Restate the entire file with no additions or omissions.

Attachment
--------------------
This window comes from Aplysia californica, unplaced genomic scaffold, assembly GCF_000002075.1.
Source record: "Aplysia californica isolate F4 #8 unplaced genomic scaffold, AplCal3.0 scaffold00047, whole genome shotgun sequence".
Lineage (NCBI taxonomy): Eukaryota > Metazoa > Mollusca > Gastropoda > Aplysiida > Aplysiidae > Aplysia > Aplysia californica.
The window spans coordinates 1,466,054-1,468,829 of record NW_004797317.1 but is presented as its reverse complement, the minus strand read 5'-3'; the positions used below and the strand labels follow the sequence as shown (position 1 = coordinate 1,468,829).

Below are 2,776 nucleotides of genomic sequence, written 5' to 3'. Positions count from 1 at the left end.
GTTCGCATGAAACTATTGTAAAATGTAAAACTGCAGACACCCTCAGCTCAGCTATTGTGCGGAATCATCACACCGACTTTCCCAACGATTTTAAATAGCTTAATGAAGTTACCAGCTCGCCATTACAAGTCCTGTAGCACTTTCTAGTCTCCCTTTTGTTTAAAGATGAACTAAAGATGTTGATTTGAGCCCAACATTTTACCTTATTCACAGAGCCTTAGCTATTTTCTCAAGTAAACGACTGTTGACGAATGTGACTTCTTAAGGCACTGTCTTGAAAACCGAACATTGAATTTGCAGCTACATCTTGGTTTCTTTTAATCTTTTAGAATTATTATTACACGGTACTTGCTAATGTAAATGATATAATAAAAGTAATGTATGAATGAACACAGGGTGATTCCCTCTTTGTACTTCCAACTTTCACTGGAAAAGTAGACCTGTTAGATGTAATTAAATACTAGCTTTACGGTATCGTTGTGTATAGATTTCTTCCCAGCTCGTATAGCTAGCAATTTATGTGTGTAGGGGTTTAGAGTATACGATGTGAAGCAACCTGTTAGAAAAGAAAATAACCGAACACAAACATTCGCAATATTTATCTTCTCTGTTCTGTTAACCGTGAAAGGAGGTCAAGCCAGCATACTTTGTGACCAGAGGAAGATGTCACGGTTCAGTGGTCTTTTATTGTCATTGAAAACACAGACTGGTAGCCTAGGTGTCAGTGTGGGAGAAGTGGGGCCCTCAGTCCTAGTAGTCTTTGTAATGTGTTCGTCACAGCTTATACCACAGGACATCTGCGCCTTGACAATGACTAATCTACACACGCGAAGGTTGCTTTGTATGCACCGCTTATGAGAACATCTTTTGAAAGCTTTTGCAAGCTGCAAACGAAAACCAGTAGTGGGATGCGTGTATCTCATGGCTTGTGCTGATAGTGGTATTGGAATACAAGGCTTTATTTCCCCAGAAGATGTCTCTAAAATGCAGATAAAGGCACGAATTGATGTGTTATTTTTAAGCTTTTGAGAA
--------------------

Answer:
This window comes from Aplysia californica, unplaced genomic scaffold, assembly GCF_000002075.1.
Source record: "Aplysia californica isolate F4 #8 unplaced genomic scaffold, AplCal3.0 scaffold00047, whole genome shotgun sequence".
Lineage (NCBI taxonomy): Eukaryota > Metazoa > Mollusca > Gastropoda > Aplysiida > Aplysiidae > Aplysia > Aplysia californica.
The window spans coordinates 1,466,054-1,468,829 of record NW_004797317.1 but is presented as its reverse complement, the minus strand read 5'-3'; the positions used below and the strand labels follow the sequence as shown (position 1 = coordinate 1,468,829).

Below are 2,776 nucleotides of genomic sequence, written 5' to 3'. Positions count from 1 at the left end.
GTTCGCATGAAACTATTGTAAAATGTAAAACTGCAGACACCCTCAGCTCAGCTATTGTGCGGAATCATCACACCGACTTTCCCAACGATTTTAAATAGCTTAATGAAGTTACCAGCTCGCCATTACAAGTCCTGTAGCACTTTCTAGTCTCCCTTTTGTTTAAAGATGAACTAAAGATGTTGATTTGAGCCCAACATTTTACCTTATTCACAGAGCCTTAGCTATTTTCTCAAGTAAACGACTGTTGACGAATGTGACTTCTTAAGGCACTGTCTTGAAAACCGAACATTGAATTTGCAGCTACATCTTGGTTTCTTTTAATCTTTTAGAATTATTATTACACGGTACTTGCTAATGTAAATGATATAATAAAAGTAATGTATGAATGAACACAGGGTGATTCCCTCTTTGTACTTCCAACTTTCACTGGAAAAGTAGACCTGTTAGATGTAATTAAATACTAGCTTTACGGTATCGTTGTGTATAGATTTCTTCCCAGCTCGTATAGCTAGCAATTTATGTGTGTAGGGGTTTAGAGTATACGATGTGAAGCAACCTGTTAGAAAAGAAAATAACCGAACACAAACATTCGCAATATTTATCTTCTCTGTTCTGTTAACCGTGAAAGGAGGTCAAGCCAGCATACTTTGTGACCAGAGGAAGATGTCACGGTTCAGTGGTCTTTTATTGTCATTGAAAACACAGACTGGTAGCCTAGGTGTCAGTGTGGGAGAAGTGGGGCCCTCAGTCCTAGTAGTCTTTGTAATGTGTTCGTCACAGCTTATACCACAGGACATCTGCGCCTTGACAATGACTAATCTACACACGCGAAGGTTGCTTTGTATGCACCGCTTATGAGAACATCTTTTGAAAGCTTTTGCAAGCTGCAAACGAAAACCAGTAGTGGGATGCGTGTATCTCATGGCTTGTGCTGATAGTGGTATTGGAATACAAGGCTTTATTTCCCCAGAAGATGTCTCTAAAATGCAGATAAAGGCACGAATTGATGTGTTATTTTTAAGCTTTTGAGAA